Let's revisit the previous two articles about how we can guide a kid during a tantrum. I've realized that every time I start worrying and try to take control, it doesn't work out. The kid will fight back or won't listen. But the other day, when I was with my student and he had a tantrum while other kids were around, I simply stopped, took a breath, and didn't focus on what worked in the past or how other kids should behave. I also didn't dwell on negative thoughts like, 'If he keeps on doing this, he's going to turn out terrible.' Instead, I just had a simple conversation with my student.

I stopped worrying about the future result of getting him to listen to me. I stop worrying about, 'Oh, this is going to make me look like the best at dealing with it.' I just stopped in that moment, talked to him, and got present. I tried to have a conversation. And then, guess what? When he still didn't want to have a calm conversation and continued to tantrum, I stayed in the present. I thought, 'Okay, he just doesn't want to talk right now. He's not going to listen to me.' So, I let him have his moment, and when he's ready to have a conversation, we can handle it in that moment.

I know this might sound counterintuitive, but if it does, it could mean you're thinking too much about the end result, which is in the future, instead of just being present and thinking about how you can be there for your child.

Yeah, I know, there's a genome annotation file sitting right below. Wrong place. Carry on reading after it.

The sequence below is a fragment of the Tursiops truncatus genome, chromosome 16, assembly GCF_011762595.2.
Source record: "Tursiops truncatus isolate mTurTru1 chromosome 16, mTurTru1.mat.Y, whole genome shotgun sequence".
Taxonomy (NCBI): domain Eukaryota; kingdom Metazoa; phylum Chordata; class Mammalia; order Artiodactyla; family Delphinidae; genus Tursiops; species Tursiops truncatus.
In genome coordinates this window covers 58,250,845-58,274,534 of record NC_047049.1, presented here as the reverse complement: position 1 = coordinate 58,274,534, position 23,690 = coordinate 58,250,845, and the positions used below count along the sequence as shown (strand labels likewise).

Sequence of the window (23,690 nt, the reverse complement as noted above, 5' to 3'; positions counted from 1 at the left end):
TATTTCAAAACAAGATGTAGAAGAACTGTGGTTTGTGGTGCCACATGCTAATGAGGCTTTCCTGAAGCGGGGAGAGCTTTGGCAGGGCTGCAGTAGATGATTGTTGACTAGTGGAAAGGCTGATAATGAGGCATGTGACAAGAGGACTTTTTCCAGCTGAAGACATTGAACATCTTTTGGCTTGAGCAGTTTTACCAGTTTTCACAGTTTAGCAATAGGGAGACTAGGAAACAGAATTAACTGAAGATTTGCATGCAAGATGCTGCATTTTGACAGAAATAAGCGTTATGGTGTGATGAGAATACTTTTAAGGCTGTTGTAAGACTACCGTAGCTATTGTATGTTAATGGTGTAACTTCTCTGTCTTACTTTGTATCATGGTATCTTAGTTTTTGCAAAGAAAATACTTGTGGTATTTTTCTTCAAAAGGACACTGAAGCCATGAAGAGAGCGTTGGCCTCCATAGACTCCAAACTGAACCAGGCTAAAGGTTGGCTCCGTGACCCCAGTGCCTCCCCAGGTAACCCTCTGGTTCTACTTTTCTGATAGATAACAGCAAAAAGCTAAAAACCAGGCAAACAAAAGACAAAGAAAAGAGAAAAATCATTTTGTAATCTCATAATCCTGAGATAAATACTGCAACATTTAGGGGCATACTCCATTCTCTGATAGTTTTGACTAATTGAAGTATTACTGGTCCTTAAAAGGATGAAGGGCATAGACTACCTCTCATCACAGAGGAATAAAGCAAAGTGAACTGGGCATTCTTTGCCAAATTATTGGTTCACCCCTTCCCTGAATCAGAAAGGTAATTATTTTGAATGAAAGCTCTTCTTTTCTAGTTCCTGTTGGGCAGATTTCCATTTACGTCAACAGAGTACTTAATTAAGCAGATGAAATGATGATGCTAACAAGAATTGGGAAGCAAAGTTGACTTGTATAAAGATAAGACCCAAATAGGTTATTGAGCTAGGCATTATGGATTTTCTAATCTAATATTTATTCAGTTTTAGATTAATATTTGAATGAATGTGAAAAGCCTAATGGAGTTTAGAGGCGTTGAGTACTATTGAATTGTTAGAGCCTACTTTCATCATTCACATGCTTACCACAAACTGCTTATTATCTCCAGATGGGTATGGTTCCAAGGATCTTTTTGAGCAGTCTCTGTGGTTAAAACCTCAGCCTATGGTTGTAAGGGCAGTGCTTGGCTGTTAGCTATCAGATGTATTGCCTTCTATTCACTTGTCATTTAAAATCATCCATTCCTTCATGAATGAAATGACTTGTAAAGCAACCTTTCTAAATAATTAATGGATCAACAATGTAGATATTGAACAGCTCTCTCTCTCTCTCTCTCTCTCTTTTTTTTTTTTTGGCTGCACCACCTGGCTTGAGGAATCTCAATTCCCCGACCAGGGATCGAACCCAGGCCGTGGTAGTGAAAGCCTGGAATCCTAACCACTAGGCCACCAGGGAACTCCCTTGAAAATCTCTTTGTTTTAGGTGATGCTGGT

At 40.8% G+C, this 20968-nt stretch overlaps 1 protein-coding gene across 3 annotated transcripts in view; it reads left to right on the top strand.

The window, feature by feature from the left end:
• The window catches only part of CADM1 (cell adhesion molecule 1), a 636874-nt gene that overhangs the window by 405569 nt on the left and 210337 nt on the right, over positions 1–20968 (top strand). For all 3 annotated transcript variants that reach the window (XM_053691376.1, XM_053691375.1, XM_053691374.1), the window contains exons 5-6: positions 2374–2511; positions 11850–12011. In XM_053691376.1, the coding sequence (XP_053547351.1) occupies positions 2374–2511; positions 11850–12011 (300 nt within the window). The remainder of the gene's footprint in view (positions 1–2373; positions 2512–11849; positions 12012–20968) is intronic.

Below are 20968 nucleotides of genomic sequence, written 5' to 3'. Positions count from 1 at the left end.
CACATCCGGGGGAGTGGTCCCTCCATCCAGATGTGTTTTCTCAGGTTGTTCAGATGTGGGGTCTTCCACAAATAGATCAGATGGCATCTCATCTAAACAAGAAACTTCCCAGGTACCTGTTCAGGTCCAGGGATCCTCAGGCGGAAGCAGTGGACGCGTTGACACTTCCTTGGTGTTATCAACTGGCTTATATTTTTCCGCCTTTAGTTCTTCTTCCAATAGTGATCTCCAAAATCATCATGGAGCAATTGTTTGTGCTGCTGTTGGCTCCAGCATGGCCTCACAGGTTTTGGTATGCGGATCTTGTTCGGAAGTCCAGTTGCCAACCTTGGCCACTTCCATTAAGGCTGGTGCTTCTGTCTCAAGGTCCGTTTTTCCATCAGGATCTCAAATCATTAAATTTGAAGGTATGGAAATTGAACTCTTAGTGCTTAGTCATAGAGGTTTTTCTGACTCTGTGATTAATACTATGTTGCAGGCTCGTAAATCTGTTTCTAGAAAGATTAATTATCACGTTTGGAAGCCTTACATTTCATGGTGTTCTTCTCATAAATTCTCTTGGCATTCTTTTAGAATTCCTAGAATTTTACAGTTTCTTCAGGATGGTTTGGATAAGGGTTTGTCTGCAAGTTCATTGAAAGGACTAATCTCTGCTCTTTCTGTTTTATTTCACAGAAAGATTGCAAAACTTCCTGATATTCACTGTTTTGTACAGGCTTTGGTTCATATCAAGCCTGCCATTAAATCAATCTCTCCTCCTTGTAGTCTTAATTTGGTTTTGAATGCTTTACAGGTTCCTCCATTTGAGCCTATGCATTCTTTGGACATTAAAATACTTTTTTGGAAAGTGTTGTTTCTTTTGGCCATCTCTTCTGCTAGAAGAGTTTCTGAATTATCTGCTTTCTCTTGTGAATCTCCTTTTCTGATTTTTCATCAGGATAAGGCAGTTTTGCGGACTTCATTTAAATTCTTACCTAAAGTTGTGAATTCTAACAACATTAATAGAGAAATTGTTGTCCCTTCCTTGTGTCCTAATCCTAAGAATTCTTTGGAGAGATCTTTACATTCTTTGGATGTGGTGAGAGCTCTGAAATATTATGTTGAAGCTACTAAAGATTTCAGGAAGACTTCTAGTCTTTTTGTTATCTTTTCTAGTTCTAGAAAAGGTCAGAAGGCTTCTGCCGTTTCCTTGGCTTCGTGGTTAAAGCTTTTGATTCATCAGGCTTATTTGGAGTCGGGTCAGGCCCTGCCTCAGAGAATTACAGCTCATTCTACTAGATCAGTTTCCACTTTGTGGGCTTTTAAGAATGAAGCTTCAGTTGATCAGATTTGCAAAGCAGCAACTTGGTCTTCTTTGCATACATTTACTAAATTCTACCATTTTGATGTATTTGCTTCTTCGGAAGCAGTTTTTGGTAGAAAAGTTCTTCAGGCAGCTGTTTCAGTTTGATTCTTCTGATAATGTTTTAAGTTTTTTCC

Imagine if you were having a bad day and were crying, and someone came up to you. If all they were focused on was getting you to stop crying, you'd feel like they weren't allowing you to express your emotions. However, if someone was just focused on being present in that moment, they would sit down with you, ask if it's okay to sit with you, inquire if there's anything they can do for you, maybe offer you a hug, and then just stay with you, waiting until you're ready to open up and express yourself once you've finished crying and feel ready to move forward.

The next time your kid has a tantrum, just be present. Don't focus on getting them to stop because that's in the future. Take it moment by moment, and if they're not ready, that's okay.